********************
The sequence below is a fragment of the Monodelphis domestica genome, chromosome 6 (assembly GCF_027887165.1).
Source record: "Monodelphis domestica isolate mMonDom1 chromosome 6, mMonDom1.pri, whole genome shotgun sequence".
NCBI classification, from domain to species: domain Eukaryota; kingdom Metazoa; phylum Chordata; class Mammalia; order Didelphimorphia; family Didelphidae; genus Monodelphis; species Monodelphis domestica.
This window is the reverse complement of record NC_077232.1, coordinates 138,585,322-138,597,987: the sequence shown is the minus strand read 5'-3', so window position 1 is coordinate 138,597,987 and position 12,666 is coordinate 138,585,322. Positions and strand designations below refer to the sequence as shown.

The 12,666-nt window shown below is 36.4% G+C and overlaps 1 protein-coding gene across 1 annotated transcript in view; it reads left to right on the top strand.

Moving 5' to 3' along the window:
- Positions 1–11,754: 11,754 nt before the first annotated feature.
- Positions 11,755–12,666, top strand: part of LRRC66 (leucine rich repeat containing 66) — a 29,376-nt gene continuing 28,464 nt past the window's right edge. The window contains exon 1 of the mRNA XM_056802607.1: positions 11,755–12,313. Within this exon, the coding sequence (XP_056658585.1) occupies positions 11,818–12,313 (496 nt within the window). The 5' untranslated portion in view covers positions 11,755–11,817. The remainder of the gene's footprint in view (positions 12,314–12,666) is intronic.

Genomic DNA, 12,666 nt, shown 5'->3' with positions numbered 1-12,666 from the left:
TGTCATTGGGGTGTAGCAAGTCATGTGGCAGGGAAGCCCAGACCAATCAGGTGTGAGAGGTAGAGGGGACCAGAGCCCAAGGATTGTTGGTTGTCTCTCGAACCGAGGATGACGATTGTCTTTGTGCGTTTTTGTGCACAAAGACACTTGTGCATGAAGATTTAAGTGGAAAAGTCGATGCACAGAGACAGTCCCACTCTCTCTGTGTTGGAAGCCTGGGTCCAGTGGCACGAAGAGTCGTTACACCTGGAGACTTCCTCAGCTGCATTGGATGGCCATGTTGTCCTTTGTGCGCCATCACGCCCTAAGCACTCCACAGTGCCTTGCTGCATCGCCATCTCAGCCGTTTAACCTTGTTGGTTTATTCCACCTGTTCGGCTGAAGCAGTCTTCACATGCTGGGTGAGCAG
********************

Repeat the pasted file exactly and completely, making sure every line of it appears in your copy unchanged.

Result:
The sequence below is a fragment of the Monodelphis domestica genome, chromosome 6 (assembly GCF_027887165.1).
Source record: "Monodelphis domestica isolate mMonDom1 chromosome 6, mMonDom1.pri, whole genome shotgun sequence".
NCBI classification, from domain to species: domain Eukaryota; kingdom Metazoa; phylum Chordata; class Mammalia; order Didelphimorphia; family Didelphidae; genus Monodelphis; species Monodelphis domestica.
This window is the reverse complement of record NC_077232.1, coordinates 138,585,322-138,597,987: the sequence shown is the minus strand read 5'-3', so window position 1 is coordinate 138,597,987 and position 12,666 is coordinate 138,585,322. Positions and strand designations below refer to the sequence as shown.

The 12,666-nt window shown below is 36.4% G+C and overlaps 1 protein-coding gene across 1 annotated transcript in view; it reads left to right on the top strand.

Moving 5' to 3' along the window:
- Positions 1–11,754: 11,754 nt before the first annotated feature.
- Positions 11,755–12,666, top strand: part of LRRC66 (leucine rich repeat containing 66) — a 29,376-nt gene continuing 28,464 nt past the window's right edge. The window contains exon 1 of the mRNA XM_056802607.1: positions 11,755–12,313. Within this exon, the coding sequence (XP_056658585.1) occupies positions 11,818–12,313 (496 nt within the window). The 5' untranslated portion in view covers positions 11,755–11,817. The remainder of the gene's footprint in view (positions 12,314–12,666) is intronic.

Genomic DNA, 12,666 nt, shown 5'->3' with positions numbered 1-12,666 from the left:
TGTCATTGGGGTGTAGCAAGTCATGTGGCAGGGAAGCCCAGACCAATCAGGTGTGAGAGGTAGAGGGGACCAGAGCCCAAGGATTGTTGGTTGTCTCTCGAACCGAGGATGACGATTGTCTTTGTGCGTTTTTGTGCACAAAGACACTTGTGCATGAAGATTTAAGTGGAAAAGTCGATGCACAGAGACAGTCCCACTCTCTCTGTGTTGGAAGCCTGGGTCCAGTGGCACGAAGAGTCGTTACACCTGGAGACTTCCTCAGCTGCATTGGATGGCCATGTTGTCCTTTGTGCGCCATCACGCCCTAAGCACTCCACAGTGCCTTGCTGCATCGCCATCTCAGCCGTTTAACCTTGTTGGTTTATTCCACCTGTTCGGCTGAAGCAGTCTTCACATGCTGGGTGAGCAG